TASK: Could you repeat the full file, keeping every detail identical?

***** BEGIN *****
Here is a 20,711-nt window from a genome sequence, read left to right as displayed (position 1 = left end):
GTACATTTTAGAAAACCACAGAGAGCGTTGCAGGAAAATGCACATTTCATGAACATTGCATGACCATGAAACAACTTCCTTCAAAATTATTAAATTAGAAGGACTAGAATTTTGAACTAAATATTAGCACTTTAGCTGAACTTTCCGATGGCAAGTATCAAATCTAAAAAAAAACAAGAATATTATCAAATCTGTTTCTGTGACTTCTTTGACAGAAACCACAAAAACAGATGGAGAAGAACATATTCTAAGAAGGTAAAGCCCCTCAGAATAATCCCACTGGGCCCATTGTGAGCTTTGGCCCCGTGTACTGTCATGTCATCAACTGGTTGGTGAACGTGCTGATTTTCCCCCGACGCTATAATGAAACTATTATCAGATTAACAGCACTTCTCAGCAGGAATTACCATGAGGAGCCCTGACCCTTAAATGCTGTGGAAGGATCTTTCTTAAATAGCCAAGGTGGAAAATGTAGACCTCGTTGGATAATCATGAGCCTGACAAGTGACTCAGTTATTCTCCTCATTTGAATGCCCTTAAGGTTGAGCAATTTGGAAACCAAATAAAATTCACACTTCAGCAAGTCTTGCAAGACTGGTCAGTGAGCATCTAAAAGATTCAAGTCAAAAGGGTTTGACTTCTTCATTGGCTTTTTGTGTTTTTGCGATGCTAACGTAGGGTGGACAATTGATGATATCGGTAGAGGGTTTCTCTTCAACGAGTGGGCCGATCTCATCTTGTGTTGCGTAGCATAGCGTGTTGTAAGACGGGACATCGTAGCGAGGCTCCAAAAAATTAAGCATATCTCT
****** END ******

Here is a 20,711-nt window from a genome sequence, read left to right as displayed (position 1 = left end):
GTACATTTTAGAAAACCACAGAGAGCGTTGCAGGAAAATGCACATTTCATGAACATTGCATGACCATGAAACAACTTCCTTCAAAATTATTAAATTAGAAGGACTAGAATTTTGAACTAAATATTAGCACTTTAGCTGAACTTTCCGATGGCAAGTATCAAATCTAAAAAAAAACAAGAATATTATCAAATCTGTTTCTGTGACTTCTTTGACAGAAACCACAAAAACAGATGGAGAAGAACATATTCTAAGAAGGTAAAGCCCCTCAGAATAATCCCACTGGGCCCATTGTGAGCTTTGGCCCCGTGTACTGTCATGTCATCAACTGGTTGGTGAACGTGCTGATTTTCCCCCGACGCTATAATGAAACTATTATCAGATTAACAGCACTTCTCAGCAGGAATTACCATGAGGAGCCCTGACCCTTAAATGCTGTGGAAGGATCTTTCTTAAATAGCCAAGGTGGAAAATGTAGACCTCGTTGGATAATCATGAGCCTGACAAGTGACTCAGTTATTCTCCTCATTTGAATGCCCTTAAGGTTGAGCAATTTGGAAACCAAATAAAATTCACACTTCAGCAAGTCTTGCAAGACTGGTCAGTGAGCATCTAAAAGATTCAAGTCAAAAGGGTTTGACTTCTTCATTGGCTTTTTGTGTTTTTGCGATGCTAACGTAGGGTGGACAATTGATGATATCGGTAGAGGGTTTCTCTTCAACGAGTGGGCCGATCTCATCTTGTGTTGCGTAGCATAGCGTGTTGTAAGACGGGACATCGTAGCGAGGCTCCAAAAAATTAAGCATATCTCT